I learned that I was responsible and accountable for everything in the store and as such, rarely took a break or finished on time. I learned I had to continually adapt my management style to get the best out of myself and my colleagues. If I couldn't improve my own performance I couldn't expect my colleagues to. In this close knit business, I needed productive contributions from everyone to reach the targets. The best way I found to achieve this was by making incremental improvements to the way people worked, including myself, rather than wholesale changes.
My immediate superior, the district manager, was under just as much pressure. As a result, he was forced to feed that pressure down to his store managers. I thought he was given too many stores to oversee and inherited too many challenging colleagues. Subsequently, I rarely saw him in my store and felt a bit isolated. However that just presented the added opportunity of achieving each challenging task myself.
Worked for lidl for 6 years and it took the biscuit out of me until the very end!!
Over my time there I was duty manager, freshness co’ordinator, non food co’ordinator, training mentor and what at times, felt like the company lapdog.
Management have not got a clue how to run a Lidl store anymore. Too many ex Asda/Sainsbury’s managers brought over who haven’t done a days work in their life and don’t understand the culture. Absolute egotistical, lazy, waste of space shirt wearers who could not run a bath with instructions.
I started in 2012 worked my way up to duty Manager within a year, was promised promotion to assistant manager after 2.. waited, working my absolute BOOTS off day in day out for the next 3 years.
This included 16 hour shifts, 24/7 on call, running the opening and closing of the store single handedly. Handling visits from the BOARD of DIRECTORS single handedly. Taking grillings and canings for issues out of my control. Coming in to the late shifts and picking up the mess from my own managers, for a measley £1 extra an hour.. running the entire store from a till while the assistant managers sit in the office drinking coffee.. I could go on and on. There is no exaggeration here.
5 years on and no promotion came, they then eventually gave the position to someone completely undeserving, for the sheer fact he spent half his shift out the back with the rest of the ‘managers’ doing sweet eff all!
Carrot dangling culture in Lidl is their ONLY form of motiva
ProsTime flies, physically demanding, money is good
Lidl Scotland has a routine day, week, and year. Everyday, freshness (fruit & veg, fresh meat etc) is first priority. After this has all been completed, we work our delivery in a simple pallet with truck method and stack the shelves to achieve the best availability for our customers. While all of this is going on, we also operate the tills on an as and when needed basis - so there is a lot of running around. When all pallets of our delivery are finished, we move on to warehouse up keep before beginning to prep for store closing time. This includes taking off products in freshness due to go out of date, and tidying/cleaning the entire store. However, while all of this is happening, we must take into account the day of the week... there are two 'change over' days for our non food products, Wednesday and Sunday. These are the days we arrange all the new products coming into the store to begin on Thursday and Sunday. Also, every weekend selected items are half price, so organisation for that must be taken into account.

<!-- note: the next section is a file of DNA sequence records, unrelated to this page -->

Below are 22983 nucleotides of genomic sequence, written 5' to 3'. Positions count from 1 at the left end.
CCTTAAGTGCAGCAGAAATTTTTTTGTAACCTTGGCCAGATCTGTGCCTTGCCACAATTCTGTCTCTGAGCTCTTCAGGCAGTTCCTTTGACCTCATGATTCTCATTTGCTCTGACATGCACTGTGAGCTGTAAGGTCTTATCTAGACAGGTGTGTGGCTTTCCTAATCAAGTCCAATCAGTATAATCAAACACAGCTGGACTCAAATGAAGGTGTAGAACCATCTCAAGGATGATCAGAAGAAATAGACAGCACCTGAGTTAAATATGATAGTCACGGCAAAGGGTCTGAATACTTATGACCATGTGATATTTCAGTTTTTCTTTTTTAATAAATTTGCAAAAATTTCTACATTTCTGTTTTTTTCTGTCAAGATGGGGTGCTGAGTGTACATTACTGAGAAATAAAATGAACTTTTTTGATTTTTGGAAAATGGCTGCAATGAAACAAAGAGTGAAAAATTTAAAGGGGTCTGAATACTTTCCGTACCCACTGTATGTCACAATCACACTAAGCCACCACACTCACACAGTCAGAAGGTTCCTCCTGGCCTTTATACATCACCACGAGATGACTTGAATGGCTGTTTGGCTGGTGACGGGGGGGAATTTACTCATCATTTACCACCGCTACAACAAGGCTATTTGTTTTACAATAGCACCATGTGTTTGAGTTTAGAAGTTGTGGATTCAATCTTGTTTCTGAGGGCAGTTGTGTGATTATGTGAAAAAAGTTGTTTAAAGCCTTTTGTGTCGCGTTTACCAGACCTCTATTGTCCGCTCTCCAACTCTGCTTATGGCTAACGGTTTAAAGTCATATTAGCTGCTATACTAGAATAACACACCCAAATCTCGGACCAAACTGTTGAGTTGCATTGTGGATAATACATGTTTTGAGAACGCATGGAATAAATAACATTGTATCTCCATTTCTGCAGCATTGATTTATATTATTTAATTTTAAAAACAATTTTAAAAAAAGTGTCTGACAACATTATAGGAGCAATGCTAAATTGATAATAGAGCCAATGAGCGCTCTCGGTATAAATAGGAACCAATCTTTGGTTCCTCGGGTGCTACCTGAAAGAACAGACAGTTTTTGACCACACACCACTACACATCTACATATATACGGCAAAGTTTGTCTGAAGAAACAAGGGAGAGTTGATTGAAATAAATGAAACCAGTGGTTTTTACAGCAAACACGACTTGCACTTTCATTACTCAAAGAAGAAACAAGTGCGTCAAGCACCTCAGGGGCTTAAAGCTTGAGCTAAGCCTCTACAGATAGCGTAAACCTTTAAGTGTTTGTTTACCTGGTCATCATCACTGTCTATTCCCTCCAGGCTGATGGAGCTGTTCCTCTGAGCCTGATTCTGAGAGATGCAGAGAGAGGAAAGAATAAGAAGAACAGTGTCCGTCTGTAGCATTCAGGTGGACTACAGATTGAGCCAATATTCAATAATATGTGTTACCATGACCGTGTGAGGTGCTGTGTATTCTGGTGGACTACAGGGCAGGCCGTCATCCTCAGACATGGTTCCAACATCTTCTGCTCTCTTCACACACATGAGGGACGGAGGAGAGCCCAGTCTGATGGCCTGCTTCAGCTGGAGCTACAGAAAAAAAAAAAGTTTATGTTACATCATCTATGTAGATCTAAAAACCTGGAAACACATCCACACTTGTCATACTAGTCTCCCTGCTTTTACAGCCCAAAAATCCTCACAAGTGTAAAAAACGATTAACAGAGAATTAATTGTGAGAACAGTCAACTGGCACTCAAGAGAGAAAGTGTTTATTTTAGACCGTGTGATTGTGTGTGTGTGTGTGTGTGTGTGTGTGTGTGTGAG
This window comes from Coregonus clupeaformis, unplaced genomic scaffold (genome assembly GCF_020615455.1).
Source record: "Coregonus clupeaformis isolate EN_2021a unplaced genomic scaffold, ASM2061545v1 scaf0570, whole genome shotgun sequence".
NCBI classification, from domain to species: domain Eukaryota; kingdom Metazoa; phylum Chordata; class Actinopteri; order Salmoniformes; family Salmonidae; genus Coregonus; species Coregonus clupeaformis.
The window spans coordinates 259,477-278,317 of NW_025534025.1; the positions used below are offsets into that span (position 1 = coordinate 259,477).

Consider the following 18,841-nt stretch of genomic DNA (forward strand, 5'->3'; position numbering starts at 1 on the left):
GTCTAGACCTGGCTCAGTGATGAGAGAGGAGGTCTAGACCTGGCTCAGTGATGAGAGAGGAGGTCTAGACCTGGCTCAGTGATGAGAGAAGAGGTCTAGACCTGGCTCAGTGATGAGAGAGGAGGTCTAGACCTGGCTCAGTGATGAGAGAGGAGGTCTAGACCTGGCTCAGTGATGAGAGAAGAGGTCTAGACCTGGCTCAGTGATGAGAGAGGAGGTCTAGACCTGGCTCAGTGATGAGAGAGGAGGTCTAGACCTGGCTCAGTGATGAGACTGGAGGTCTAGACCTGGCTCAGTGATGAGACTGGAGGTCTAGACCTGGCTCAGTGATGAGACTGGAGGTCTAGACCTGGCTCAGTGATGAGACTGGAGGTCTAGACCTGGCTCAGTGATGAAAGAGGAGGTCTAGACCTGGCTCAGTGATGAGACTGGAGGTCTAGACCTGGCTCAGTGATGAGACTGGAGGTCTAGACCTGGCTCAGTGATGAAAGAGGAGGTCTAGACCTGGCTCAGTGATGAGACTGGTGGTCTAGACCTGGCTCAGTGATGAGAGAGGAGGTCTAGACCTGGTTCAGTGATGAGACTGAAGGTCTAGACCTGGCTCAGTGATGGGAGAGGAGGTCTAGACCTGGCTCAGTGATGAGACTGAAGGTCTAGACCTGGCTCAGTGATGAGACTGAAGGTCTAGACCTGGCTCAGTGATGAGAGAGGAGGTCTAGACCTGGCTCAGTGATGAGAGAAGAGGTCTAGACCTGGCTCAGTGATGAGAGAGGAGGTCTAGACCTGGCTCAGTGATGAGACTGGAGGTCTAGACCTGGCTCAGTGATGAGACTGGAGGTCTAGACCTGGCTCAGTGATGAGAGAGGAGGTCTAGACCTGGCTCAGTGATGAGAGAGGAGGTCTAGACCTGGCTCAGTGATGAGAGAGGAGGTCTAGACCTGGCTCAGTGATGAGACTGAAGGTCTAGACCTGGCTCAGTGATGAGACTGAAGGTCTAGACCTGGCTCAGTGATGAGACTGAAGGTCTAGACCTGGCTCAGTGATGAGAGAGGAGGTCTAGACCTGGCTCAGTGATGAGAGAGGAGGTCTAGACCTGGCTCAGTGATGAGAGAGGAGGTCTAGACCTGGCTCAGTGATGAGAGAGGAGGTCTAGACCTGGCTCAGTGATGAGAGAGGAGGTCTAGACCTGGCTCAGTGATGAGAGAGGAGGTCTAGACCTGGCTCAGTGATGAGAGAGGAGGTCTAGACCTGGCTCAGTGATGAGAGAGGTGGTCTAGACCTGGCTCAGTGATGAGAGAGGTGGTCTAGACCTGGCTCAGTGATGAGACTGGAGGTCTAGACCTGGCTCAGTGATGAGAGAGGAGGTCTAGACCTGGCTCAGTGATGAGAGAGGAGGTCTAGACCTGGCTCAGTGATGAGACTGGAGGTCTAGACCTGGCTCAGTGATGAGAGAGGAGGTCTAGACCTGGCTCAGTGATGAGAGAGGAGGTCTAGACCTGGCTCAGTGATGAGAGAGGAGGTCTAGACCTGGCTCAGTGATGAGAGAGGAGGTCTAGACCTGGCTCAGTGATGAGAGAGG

In my job at lidl, I have learned so much about being in the work place as well as about myself. In my opinion, customer service is the most important thing. Common courtesy, politeness, respect, and generally taking an interest in your customers are what brings them back to the store to purchase your items and ultimately keep you in business. I have learned how to fairly delegate tasks to staff, and prioritise tasks that are more important to complete. I have a
ProsGood Pay, Great colleagues, Interaction with the public
ConsLong hours, regular hectic/stressful shifts
Questions and answers about Lidl
What should you wear to an interview at Lidl?
Asked 24 Apr 2017
If you are applying for a position such as Customer Assistant than dress business casually.If you are applying for a management position than dress formally.
Answered 29 Jul 2020
If you're dressed to smart for a cleaning vacancy the employer will think you don't like getting your hands dirty casual clothes are best for a cleaning vacancy
Answered 4 Feb 2020
How are the working hours at Lidl?
Asked 3 Apr 2017
Not to many hours and top contract you can get is 30 hours
Answered 20 Sep 2020
Customer service is to help customers and load what they have asking if the company supplies them you put on the shelves for customer to have acces to it
Answered 22 May 2020
What is the Lidl employee discount?
Asked 20 Apr 2017
Lidl GB offer a 10% discount but Lidl NI offer no staff discount at all
Answered 28 Nov 2019
Lidl prices very good and also is good for the customers so they will come back again and again
Answered 22 Nov 2019
Do Lidl allow people with coloured hair? I really don't want to have to go a natural colour for the job
Asked 16 Jun 2017
Some people like to have different colour but but to improve employers your colour should be normal as it should be so as look good for you and employer and also them for our customers to
Answered 22 Nov 2019
It’s suitable for someone and looking smart
Answered 18 Sep 2019
How should you prepare for an interview at Lidl?
Asked 20 Mar 2017
L think you shoud ware somthing nice n clean for the enterview
Answered 3 Sep 2020
Practical clothing sensible heels not a flashy colour but gentle on the eye and possibly Al nice light fragrance but not overpowering. A clean natural looking makeup face to show you take pride in your appearance minimum jewelery and a pleasant smile and looking healthy with a light glow a good mannerism and confident look.